The fallen woman in twentieth-century English and Brazilian novels : a comparative analysis of D.H. Lawrence and Jorge Amado
Swarnakar, Sudha (1998) The fallen woman in twentieth-century English and Brazilian novels : a comparative analysis of D.H. Lawrence and Jorge Amado. PhD thesis, University of Warwick.
WRAP_THESIS_Swarnakar_1998.pdf - Requires a PDF viewer such as GSview, Xpdf or Adobe Acrobat Reader
Official URL: http://webcat.warwick.ac.uk/record=b1363704~S15
This thesis offers a thematic comparison of the ways in which fallen women are depicted
by two writers: D. H. Lawrence (1885-1930) and Jorge Amado (1912- ). The
comparison highlights the contrasts and similarities between two cultures and how they
are reflected in literature. The focus of the thesis is on an examination of unconventional
female characters and it illuminates more generally the ways in which literary creativity
is shaped by the interaction between writers and their social milieus.
The theme of the fallen woman provokes discussion of changing patterns of sexuality
in two different societies, in two different periods of their historical development. It also
involves the question of the social, political and cultural background of both England
and Brazil, where these images of the fallen women were fabricated. The thesis argues
that both Lawrence and Amado share tremendous sympathy for these women.
The thesis is divided into eight chapters. Chapters Two through Six are divided into
two parts. The analysis in Part One involves a number of Lawrence's novels: The White
Peacock, Sons and Lovers, The Lost Girl, Aaron's Rod, Mr. Noon, `Sun', and three
versions of Lady Chatterley's Lover. Part Two looks at the fallen woman in Amado's
writing from 1934 to 1977, and the discussion focuses on Jubiabä, Terras do sem fim,
Gabriela, cravo e canela, Dona Flor e seus dois maridos, Tereza Batista cansada de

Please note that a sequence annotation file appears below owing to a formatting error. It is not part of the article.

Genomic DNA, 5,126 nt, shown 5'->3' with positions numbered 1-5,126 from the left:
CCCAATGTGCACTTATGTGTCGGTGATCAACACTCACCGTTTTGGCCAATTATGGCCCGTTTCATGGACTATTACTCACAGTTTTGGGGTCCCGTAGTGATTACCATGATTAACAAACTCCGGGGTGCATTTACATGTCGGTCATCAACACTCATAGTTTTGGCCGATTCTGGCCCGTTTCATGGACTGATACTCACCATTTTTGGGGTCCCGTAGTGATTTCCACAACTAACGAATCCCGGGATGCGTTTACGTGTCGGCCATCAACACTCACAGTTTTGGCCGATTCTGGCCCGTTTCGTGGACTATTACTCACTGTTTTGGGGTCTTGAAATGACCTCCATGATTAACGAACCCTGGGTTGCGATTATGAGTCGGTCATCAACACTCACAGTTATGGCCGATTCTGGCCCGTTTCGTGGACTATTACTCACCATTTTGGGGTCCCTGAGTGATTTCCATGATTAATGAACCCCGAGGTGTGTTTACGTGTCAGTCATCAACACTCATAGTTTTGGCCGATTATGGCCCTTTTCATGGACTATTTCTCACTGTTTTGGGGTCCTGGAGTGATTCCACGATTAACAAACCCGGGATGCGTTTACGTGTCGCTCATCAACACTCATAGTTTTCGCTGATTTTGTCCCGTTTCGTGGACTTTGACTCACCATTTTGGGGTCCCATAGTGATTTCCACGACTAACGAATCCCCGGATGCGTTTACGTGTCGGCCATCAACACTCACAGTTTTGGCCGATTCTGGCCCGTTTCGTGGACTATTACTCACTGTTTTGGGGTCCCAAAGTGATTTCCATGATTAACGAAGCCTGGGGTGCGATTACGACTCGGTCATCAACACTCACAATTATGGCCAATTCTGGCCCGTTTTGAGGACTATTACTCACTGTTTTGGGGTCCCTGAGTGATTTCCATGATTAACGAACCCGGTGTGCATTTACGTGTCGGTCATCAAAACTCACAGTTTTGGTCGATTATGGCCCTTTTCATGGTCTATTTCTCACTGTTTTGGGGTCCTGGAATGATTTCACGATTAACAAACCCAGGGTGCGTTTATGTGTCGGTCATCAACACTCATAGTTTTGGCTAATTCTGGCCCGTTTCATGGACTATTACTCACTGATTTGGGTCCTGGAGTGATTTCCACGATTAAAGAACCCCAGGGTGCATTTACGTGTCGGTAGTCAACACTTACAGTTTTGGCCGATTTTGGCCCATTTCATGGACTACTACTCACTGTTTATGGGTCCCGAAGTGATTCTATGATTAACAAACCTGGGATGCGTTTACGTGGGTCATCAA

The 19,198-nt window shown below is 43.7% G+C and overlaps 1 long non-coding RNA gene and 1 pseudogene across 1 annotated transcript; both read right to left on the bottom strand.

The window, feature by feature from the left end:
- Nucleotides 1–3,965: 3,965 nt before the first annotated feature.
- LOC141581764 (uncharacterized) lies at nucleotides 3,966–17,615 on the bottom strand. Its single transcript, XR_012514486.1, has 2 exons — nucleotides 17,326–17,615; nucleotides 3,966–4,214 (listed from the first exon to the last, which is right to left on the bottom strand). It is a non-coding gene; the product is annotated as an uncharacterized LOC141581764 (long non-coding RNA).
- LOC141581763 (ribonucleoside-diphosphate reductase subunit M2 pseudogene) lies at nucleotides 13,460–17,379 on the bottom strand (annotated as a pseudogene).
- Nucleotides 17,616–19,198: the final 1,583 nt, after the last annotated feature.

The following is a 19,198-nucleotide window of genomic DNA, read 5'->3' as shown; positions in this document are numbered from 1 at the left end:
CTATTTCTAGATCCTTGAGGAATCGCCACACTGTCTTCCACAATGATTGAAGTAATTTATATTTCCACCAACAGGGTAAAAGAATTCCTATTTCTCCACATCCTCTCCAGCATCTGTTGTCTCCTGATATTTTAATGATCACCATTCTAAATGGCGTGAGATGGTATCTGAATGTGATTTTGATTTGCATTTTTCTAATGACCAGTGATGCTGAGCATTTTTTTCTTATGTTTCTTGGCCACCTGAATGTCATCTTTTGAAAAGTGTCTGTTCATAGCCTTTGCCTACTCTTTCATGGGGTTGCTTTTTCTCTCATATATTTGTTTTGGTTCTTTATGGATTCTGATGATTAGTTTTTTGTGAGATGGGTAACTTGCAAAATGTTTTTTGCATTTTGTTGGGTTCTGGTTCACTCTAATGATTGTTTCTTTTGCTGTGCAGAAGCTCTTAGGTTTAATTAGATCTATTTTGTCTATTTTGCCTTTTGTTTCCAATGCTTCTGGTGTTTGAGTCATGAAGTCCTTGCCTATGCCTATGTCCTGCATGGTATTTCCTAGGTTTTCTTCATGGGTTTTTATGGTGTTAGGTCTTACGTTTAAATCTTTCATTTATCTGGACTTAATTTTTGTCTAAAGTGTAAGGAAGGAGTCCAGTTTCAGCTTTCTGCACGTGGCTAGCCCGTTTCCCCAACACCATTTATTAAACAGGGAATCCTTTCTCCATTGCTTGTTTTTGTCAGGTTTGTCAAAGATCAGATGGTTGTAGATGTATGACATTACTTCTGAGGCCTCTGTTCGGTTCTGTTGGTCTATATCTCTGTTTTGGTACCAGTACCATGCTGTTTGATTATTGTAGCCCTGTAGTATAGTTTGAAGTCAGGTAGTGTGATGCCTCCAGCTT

guerra and Tieta do Agreste.
Female desire and its fulfilment in an unconventional way has been a central question
in all these novels. Without a moral judgement, both Lawrence and Amado depict the
female characters who are triumphant lovers, redeemed from the sense of sin or guilt by
their passion. The depiction of these women highlights the class and gender differences.
Both writers show how patriarchy plays a dominant role in keeping female sexuality
under control in both English and Brazilian societies.
|Item Type:||Thesis or Dissertation (PhD)|
|Subjects:||P Language and Literature > PQ Romance literatures
P Language and Literature > PR English literature
|Library of Congress Subject Headings (LCSH):||Lawrence, D. H. (David Herbert), 1885-1930 -- Criticism and interpretation, Amado, Jorge, 1912-2001 -- Criticism and interpretation, Women in literature, Sex in literature|
|Official Date:||October 1998|
|Institution:||University of Warwick|
|Theses Department:||Centre for British Comparative Cultural Studies|
|Supervisor(s)/Advisor:||Bassnett, Susan ; Gilmore, John, 1956-|
|Sponsors:||Brazil. Coordenação do Aperfeiçoamento de Pessoal de Nível Superior (CAPES)|
|Extent:||viii, 361 leaves|
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